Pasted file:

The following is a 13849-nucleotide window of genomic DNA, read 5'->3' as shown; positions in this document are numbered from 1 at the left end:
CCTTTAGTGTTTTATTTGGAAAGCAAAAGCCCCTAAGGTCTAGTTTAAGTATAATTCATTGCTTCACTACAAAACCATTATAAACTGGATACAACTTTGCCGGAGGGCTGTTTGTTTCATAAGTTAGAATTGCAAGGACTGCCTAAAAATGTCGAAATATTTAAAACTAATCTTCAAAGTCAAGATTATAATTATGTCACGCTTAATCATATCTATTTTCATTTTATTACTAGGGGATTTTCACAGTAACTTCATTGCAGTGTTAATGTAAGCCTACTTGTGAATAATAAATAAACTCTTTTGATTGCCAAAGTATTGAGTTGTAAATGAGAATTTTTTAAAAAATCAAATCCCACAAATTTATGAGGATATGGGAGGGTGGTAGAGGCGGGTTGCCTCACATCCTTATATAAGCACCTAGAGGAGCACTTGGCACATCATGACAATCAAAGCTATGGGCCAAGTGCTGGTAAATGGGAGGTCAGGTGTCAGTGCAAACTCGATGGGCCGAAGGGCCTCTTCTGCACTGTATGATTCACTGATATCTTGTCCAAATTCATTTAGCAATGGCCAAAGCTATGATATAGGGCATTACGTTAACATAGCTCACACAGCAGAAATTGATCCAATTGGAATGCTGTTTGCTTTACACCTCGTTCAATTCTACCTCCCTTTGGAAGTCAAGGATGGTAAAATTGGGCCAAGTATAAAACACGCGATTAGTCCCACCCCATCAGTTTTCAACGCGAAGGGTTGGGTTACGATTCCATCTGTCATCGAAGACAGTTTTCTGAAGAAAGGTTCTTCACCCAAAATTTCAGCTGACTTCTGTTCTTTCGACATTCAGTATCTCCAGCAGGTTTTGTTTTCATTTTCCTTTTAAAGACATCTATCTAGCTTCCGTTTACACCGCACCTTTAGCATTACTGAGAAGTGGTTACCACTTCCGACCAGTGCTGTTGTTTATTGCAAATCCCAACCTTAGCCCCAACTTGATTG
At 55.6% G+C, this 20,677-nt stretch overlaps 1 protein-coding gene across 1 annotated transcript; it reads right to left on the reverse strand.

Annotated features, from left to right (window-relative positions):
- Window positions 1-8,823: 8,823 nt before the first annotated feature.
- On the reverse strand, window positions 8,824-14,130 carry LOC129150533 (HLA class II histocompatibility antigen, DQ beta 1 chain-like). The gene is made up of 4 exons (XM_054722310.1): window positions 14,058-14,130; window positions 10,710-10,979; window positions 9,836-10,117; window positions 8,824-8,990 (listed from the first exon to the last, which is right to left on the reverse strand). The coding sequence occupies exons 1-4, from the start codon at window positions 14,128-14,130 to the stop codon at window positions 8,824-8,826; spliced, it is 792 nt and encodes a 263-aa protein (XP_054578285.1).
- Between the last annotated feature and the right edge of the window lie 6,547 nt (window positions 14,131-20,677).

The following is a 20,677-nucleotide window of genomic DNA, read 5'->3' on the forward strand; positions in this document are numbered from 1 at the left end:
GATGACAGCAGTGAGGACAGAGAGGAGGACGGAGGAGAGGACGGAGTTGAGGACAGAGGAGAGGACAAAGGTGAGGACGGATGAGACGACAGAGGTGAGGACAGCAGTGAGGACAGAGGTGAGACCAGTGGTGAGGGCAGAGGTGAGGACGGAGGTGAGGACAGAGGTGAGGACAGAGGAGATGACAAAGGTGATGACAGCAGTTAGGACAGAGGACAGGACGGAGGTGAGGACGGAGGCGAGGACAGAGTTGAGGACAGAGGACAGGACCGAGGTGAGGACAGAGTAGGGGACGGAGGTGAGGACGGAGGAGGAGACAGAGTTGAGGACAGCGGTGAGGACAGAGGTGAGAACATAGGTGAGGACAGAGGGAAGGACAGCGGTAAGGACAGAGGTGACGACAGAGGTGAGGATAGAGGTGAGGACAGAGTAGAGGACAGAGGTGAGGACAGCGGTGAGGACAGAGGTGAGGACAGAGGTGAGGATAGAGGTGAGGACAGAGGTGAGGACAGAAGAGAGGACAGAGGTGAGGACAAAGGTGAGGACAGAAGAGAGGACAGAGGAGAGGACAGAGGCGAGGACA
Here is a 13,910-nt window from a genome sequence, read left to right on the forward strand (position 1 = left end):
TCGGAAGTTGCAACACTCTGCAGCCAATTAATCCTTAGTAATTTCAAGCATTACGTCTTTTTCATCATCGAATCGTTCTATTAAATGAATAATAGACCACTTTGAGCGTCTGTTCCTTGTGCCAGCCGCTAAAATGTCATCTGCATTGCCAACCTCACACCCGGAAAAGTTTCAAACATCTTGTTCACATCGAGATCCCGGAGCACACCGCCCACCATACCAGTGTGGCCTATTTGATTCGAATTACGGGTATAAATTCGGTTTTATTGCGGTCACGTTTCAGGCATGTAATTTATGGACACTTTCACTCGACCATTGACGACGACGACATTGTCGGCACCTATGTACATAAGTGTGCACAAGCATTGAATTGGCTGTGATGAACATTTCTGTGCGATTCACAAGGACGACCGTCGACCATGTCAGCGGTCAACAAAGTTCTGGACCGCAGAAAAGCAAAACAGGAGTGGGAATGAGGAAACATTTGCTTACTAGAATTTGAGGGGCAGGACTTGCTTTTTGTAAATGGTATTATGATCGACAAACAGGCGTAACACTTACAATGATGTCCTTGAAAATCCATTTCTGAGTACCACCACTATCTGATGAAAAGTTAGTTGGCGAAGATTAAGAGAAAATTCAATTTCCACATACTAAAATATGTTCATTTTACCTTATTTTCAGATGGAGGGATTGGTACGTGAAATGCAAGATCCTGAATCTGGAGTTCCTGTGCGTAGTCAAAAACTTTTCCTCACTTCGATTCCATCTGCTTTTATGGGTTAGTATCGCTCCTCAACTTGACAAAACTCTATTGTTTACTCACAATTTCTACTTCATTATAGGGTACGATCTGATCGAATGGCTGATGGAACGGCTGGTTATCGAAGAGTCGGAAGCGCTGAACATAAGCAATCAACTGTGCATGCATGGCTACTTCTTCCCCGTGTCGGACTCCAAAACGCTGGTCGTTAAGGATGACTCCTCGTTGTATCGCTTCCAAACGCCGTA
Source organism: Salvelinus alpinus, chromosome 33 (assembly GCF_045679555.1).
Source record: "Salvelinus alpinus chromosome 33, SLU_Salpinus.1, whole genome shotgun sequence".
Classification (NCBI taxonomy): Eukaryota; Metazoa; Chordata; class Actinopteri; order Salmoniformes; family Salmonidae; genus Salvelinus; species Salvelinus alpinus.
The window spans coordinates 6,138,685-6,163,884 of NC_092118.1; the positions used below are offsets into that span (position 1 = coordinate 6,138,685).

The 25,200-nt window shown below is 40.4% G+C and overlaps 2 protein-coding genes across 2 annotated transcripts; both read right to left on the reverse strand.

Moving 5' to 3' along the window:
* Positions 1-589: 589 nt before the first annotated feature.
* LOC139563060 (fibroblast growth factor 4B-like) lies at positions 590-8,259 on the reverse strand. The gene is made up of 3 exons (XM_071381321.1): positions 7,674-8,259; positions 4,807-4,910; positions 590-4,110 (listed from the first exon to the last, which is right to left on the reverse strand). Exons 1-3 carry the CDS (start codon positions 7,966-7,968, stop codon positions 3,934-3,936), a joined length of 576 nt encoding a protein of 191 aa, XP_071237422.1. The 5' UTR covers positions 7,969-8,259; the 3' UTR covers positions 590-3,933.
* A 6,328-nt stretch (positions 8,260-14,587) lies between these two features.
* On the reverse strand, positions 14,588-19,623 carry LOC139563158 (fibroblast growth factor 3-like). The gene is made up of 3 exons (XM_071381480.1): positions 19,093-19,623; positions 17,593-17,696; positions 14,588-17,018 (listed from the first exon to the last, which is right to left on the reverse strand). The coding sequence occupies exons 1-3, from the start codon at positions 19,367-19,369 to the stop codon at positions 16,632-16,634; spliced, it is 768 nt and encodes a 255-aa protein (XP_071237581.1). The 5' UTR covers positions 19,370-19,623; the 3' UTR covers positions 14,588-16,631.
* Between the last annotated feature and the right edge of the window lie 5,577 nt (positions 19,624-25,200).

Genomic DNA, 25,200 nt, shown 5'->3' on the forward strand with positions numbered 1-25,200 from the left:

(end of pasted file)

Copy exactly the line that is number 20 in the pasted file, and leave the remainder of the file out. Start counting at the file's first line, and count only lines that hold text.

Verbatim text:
* A 6,328-nt stretch (positions 8,260-14,587) lies between these two features.